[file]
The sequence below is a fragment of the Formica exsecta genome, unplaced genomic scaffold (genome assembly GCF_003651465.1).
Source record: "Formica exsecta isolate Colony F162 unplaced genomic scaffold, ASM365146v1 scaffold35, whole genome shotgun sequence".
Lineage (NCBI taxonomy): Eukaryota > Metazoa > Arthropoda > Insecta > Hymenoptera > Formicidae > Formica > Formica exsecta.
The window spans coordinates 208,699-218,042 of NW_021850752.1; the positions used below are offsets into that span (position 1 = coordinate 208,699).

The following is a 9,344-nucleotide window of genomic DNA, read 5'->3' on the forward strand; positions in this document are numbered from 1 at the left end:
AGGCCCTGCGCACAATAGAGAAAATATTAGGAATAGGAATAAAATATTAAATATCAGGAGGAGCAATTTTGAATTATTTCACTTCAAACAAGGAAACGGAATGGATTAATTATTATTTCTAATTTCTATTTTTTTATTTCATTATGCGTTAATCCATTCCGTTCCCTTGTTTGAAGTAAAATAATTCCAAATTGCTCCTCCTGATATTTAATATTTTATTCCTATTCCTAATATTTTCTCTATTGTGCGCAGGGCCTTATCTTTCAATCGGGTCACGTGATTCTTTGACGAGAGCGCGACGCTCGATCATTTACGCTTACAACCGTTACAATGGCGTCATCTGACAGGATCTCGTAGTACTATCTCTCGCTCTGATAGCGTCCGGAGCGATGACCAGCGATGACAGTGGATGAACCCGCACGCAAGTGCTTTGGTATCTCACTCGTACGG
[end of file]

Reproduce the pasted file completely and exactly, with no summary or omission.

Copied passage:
The sequence below is a fragment of the Formica exsecta genome, unplaced genomic scaffold (genome assembly GCF_003651465.1).
Source record: "Formica exsecta isolate Colony F162 unplaced genomic scaffold, ASM365146v1 scaffold35, whole genome shotgun sequence".
Lineage (NCBI taxonomy): Eukaryota > Metazoa > Arthropoda > Insecta > Hymenoptera > Formicidae > Formica > Formica exsecta.
The window spans coordinates 208,699-218,042 of NW_021850752.1; the positions used below are offsets into that span (position 1 = coordinate 208,699).

The following is a 9,344-nucleotide window of genomic DNA, read 5'->3' on the forward strand; positions in this document are numbered from 1 at the left end:
AGGCCCTGCGCACAATAGAGAAAATATTAGGAATAGGAATAAAATATTAAATATCAGGAGGAGCAATTTTGAATTATTTCACTTCAAACAAGGAAACGGAATGGATTAATTATTATTTCTAATTTCTATTTTTTTATTTCATTATGCGTTAATCCATTCCGTTCCCTTGTTTGAAGTAAAATAATTCCAAATTGCTCCTCCTGATATTTAATATTTTATTCCTATTCCTAATATTTTCTCTATTGTGCGCAGGGCCTTATCTTTCAATCGGGTCACGTGATTCTTTGACGAGAGCGCGACGCTCGATCATTTACGCTTACAACCGTTACAATGGCGTCATCTGACAGGATCTCGTAGTACTATCTCTCGCTCTGATAGCGTCCGGAGCGATGACCAGCGATGACAGTGGATGAACCCGCACGCAAGTGCTTTGGTATCTCACTCGTACGG